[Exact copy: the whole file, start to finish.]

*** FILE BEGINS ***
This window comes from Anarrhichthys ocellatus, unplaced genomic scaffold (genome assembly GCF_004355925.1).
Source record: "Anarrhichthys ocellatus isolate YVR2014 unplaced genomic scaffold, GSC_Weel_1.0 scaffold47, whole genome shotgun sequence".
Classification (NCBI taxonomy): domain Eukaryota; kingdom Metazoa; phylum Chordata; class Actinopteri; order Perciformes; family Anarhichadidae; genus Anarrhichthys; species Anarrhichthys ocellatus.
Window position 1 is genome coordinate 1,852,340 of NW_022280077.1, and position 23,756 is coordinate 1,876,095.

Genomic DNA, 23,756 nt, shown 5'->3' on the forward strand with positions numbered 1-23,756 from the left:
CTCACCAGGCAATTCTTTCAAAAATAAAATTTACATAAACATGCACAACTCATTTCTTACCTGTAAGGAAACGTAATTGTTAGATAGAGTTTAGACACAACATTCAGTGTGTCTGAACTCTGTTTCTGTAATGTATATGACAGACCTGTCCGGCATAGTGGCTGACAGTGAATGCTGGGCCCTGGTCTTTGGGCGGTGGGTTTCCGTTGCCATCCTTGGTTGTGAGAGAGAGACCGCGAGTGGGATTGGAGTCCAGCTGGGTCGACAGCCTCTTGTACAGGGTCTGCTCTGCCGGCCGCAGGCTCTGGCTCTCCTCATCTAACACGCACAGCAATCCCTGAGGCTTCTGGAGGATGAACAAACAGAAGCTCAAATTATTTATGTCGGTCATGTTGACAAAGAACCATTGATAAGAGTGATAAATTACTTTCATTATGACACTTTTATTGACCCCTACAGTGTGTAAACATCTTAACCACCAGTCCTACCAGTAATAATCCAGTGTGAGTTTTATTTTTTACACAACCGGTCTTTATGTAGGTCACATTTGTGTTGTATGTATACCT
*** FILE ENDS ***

This window comes from Anarrhichthys ocellatus, unplaced genomic scaffold (genome assembly GCF_004355925.1).
Source record: "Anarrhichthys ocellatus isolate YVR2014 unplaced genomic scaffold, GSC_Weel_1.0 scaffold47, whole genome shotgun sequence".
Classification (NCBI taxonomy): domain Eukaryota; kingdom Metazoa; phylum Chordata; class Actinopteri; order Perciformes; family Anarhichadidae; genus Anarrhichthys; species Anarrhichthys ocellatus.
Window position 1 is genome coordinate 1,852,340 of NW_022280077.1, and position 23,756 is coordinate 1,876,095.

Genomic DNA, 23,756 nt, shown 5'->3' on the forward strand with positions numbered 1-23,756 from the left:
CTCACCAGGCAATTCTTTCAAAAATAAAATTTACATAAACATGCACAACTCATTTCTTACCTGTAAGGAAACGTAATTGTTAGATAGAGTTTAGACACAACATTCAGTGTGTCTGAACTCTGTTTCTGTAATGTATATGACAGACCTGTCCGGCATAGTGGCTGACAGTGAATGCTGGGCCCTGGTCTTTGGGCGGTGGGTTTCCGTTGCCATCCTTGGTTGTGAGAGAGAGACCGCGAGTGGGATTGGAGTCCAGCTGGGTCGACAGCCTCTTGTACAGGGTCTGCTCTGCCGGCCGCAGGCTCTGGCTCTCCTCATCTAACACGCACAGCAATCCCTGAGGCTTCTGGAGGATGAACAAACAGAAGCTCAAATTATTTATGTCGGTCATGTTGACAAAGAACCATTGATAAGAGTGATAAATTACTTTCATTATGACACTTTTATTGACCCCTACAGTGTGTAAACATCTTAACCACCAGTCCTACCAGTAATAATCCAGTGTGAGTTTTATTTTTTACACAACCGGTCTTTATGTAGGTCACATTTGTGTTGTATGTATACCT